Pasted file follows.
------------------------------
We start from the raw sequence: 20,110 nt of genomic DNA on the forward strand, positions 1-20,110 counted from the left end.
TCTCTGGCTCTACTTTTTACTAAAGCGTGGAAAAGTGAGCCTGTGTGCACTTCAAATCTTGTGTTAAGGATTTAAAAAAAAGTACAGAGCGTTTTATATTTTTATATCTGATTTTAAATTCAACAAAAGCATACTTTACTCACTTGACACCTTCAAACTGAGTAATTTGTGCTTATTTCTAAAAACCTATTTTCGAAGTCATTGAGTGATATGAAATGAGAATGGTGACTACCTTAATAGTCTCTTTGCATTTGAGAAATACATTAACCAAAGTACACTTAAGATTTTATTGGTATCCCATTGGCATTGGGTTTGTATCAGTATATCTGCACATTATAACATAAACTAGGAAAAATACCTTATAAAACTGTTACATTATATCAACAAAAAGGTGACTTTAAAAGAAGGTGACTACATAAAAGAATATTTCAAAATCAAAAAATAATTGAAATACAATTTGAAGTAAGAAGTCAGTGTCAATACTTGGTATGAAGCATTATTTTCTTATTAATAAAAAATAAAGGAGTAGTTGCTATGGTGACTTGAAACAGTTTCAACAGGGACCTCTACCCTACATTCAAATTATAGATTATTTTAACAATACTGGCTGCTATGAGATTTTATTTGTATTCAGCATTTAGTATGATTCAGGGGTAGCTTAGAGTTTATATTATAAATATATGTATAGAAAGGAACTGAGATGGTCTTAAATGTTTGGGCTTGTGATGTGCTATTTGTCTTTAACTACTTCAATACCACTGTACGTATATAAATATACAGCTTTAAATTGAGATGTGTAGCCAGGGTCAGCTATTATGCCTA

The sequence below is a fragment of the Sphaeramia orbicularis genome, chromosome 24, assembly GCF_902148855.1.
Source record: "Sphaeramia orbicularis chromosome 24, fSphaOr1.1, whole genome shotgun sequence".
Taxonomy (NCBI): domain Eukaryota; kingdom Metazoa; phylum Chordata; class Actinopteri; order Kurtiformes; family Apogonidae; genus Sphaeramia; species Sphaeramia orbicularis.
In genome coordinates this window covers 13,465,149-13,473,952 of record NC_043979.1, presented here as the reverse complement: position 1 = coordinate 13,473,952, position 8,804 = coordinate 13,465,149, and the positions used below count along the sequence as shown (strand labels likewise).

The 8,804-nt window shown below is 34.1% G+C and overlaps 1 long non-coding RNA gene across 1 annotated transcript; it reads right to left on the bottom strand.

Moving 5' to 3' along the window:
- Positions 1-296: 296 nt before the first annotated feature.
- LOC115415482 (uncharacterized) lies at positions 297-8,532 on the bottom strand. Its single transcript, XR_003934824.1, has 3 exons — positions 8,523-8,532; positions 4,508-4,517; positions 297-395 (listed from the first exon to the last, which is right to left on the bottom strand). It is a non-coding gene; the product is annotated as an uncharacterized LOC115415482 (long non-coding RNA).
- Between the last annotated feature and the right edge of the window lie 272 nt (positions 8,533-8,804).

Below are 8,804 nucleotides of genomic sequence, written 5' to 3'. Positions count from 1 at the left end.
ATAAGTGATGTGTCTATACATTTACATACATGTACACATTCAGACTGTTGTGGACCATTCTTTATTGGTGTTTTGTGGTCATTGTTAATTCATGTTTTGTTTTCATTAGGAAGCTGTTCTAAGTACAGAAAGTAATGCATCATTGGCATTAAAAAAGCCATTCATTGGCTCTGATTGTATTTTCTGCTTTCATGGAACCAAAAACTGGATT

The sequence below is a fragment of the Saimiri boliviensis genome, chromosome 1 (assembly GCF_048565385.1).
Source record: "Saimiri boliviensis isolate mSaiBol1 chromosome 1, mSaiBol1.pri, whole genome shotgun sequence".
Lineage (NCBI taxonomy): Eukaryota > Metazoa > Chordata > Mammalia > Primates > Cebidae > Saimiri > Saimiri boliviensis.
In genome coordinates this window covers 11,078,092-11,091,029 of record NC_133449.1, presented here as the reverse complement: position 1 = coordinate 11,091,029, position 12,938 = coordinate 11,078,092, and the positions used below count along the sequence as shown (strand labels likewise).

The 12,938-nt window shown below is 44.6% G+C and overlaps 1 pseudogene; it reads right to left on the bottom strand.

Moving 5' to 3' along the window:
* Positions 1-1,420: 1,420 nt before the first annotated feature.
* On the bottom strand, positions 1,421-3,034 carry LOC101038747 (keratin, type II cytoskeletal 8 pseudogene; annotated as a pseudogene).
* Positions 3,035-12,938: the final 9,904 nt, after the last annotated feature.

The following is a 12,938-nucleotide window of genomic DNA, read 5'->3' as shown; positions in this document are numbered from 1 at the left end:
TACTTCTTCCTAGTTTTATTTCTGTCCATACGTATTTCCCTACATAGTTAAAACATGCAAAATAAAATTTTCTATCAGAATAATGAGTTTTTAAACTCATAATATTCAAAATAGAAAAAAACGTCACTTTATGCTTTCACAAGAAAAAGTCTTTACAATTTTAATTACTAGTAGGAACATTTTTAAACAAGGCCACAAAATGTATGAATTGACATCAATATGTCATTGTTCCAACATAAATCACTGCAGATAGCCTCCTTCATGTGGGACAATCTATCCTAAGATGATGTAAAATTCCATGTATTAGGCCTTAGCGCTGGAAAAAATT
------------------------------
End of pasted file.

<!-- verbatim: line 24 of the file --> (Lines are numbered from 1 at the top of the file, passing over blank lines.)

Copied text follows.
TACTTCTTCCTAGTTTTATTTCTGTCCATACGTATTTCCCTACATAGTTAAAACATGCAAAATAAAATTTTCTATCAGAATAATGAGTTTTTAAACTCATAATATTCAAAATAGAAAAAAACGTCACTTTATGCTTTCACAAGAAAAAGTCTTTACAATTTTAATTACTAGTAGGAACATTTTTAAACAAGGCCACAAAATGTATGAATTGACATCAATATGTCATTGTTCCAACATAAATCACTGCAGATAGCCTCCTTCATGTGGGACAATCTATCCTAAGATGATGTAAAATTCCATGTATTAGGCCTTAGCGCTGGAAAAAATT